China Fired a New Missile After Pelosi’s Taiwan Visit, PacFleet Says
The weapon was part of a barrage of missiles and live-fire exercises meant to signal disapproval of the U.S. visit to the self-governing island.
“We did see the employment of some new weapon systems,” Adm. Samuel Paparo said during the Military Reporters and Editors Association conference in Washington, D.C. “We saw the flight of one missile that was not previously employed between 1996 and 1998,” a reference to the Taiwan Strait Crisis that saw China fire ballistic missiles around and over the self-governing island.
“We noted its trajectory and have taken stock of that, in terms of enriching our own already robust defenses against any anti-access area denial weapons that the [People’s Republic of China] can bring to bear,” Paparo said.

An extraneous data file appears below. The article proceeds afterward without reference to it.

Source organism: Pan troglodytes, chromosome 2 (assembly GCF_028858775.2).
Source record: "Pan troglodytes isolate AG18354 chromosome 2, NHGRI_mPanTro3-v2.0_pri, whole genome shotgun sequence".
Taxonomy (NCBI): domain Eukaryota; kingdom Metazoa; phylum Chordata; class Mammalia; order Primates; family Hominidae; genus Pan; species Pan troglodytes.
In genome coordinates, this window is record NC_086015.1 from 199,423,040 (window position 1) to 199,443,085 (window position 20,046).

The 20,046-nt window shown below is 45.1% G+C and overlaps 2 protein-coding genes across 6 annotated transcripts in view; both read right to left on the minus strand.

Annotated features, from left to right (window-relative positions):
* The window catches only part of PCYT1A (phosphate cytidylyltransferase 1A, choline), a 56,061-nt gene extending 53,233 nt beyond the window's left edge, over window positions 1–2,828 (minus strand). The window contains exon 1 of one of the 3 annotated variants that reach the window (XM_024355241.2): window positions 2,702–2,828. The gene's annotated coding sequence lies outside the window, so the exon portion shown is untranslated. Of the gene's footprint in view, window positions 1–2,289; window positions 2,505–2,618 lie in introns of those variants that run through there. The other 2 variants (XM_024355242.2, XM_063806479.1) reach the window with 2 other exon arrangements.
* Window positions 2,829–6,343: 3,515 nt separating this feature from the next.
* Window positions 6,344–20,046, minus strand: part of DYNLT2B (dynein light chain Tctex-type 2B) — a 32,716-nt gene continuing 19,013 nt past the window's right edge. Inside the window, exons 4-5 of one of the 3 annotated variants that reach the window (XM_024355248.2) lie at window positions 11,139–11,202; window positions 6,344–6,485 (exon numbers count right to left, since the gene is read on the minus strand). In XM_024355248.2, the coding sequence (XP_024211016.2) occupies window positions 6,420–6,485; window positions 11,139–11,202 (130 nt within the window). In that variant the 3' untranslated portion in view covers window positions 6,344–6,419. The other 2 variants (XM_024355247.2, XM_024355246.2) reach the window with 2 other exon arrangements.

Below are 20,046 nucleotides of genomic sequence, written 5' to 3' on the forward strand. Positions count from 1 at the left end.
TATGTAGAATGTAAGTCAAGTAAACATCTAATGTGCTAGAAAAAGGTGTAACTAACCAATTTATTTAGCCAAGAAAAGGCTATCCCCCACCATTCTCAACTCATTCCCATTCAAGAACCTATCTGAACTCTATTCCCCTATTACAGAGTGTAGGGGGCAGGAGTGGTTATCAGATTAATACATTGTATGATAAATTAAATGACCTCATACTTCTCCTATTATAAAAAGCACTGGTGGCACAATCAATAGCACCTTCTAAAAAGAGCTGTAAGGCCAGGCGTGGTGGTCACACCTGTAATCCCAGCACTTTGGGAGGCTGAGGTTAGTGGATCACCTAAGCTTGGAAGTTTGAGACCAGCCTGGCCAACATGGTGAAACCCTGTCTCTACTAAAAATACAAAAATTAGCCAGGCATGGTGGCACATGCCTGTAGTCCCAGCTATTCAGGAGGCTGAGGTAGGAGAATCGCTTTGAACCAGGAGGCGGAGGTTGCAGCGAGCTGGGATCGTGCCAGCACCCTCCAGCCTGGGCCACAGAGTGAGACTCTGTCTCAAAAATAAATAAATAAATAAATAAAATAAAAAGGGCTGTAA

He declined to say more about the weapon.
China’s response to Pelosi’s visit included firing at least a dozen missiles that landed north and south of the island, including ones that reportedly overflew Taipei, the capital. Chinese aircraft and warships also conducted several days of live-fire drills in a half-dozen areas around the island. Paparo said several warships were “essentially encircling Taiwan” while “many aircraft” crossed the strait’s unofficial centerline.
He said it all reminded him of China’s response during the 1996 crisis.
This reporter is a board member of the MRE association.